Presidents of four South American countries signed a common market accord Friday designed to boost trade and prosperity in the region.
The Southern Cone Common Market, to take effect Jan. 1, is made up of Argentina, Brazil, Paraguay and Uruguay. Chile and Bolivia have expressed interest in joining later and attended meetings here this week as observers."The road to regional integration is now irreversible," Argentine President Carlos Menem said in a speech Friday.
The common market, known as Mercosur in Spanish and Mercosul in Portuguese, encompasses nearly 200 million people and a gross national product of almost $800 billion.
Trade between the four partners has boomed from just over $4 billion in 1990 to $9 billion last year.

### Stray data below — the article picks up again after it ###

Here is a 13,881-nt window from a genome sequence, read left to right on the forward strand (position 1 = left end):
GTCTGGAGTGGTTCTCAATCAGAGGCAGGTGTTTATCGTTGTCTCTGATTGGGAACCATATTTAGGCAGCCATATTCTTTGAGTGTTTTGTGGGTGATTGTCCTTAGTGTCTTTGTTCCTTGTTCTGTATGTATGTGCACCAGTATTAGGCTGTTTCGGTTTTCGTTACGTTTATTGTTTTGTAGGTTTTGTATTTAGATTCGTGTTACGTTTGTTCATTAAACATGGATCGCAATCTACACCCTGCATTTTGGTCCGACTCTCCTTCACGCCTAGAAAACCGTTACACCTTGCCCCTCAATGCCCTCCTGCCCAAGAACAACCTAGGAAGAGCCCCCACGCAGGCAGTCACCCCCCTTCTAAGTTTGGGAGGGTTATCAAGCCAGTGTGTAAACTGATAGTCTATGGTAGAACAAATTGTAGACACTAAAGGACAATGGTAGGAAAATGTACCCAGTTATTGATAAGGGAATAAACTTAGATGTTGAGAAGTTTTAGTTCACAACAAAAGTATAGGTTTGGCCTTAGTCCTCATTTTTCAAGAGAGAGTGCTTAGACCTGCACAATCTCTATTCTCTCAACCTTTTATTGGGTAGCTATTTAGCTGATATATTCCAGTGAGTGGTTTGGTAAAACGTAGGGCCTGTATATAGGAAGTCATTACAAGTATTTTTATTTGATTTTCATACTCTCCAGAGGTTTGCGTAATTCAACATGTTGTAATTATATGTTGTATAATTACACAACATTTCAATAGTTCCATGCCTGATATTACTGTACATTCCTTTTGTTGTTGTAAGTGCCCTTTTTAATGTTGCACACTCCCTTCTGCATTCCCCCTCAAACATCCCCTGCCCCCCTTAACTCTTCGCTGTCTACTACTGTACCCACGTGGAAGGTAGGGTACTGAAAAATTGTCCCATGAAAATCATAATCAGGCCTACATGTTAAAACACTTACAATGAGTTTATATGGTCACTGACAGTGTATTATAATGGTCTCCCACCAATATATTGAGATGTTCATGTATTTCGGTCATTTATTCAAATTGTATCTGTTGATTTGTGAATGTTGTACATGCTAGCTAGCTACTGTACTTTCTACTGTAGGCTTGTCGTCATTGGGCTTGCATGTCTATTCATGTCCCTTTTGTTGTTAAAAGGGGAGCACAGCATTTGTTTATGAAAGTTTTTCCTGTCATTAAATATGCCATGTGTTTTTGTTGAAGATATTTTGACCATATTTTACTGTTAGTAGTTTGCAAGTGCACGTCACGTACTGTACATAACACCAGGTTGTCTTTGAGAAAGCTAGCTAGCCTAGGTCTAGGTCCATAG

Negotiators were busy until Thursday trying to work out disagreements on the future of duty-free zones within the region and a common external tariff, the rate levied on goods imported from outside the bloc.
The nations decided that most products imported to the bloc will have a tariff ranging from zero to 20 percent.
Argentina, Brazil and Uruguay will be allowed 300 items exempted from that tariff structure, and Paraguay will be allowed 399.
Chile, which until a few months ago appeared more interested in trying to join the North American Free Trade Agreement, made a pitch to join with its South American neighbors.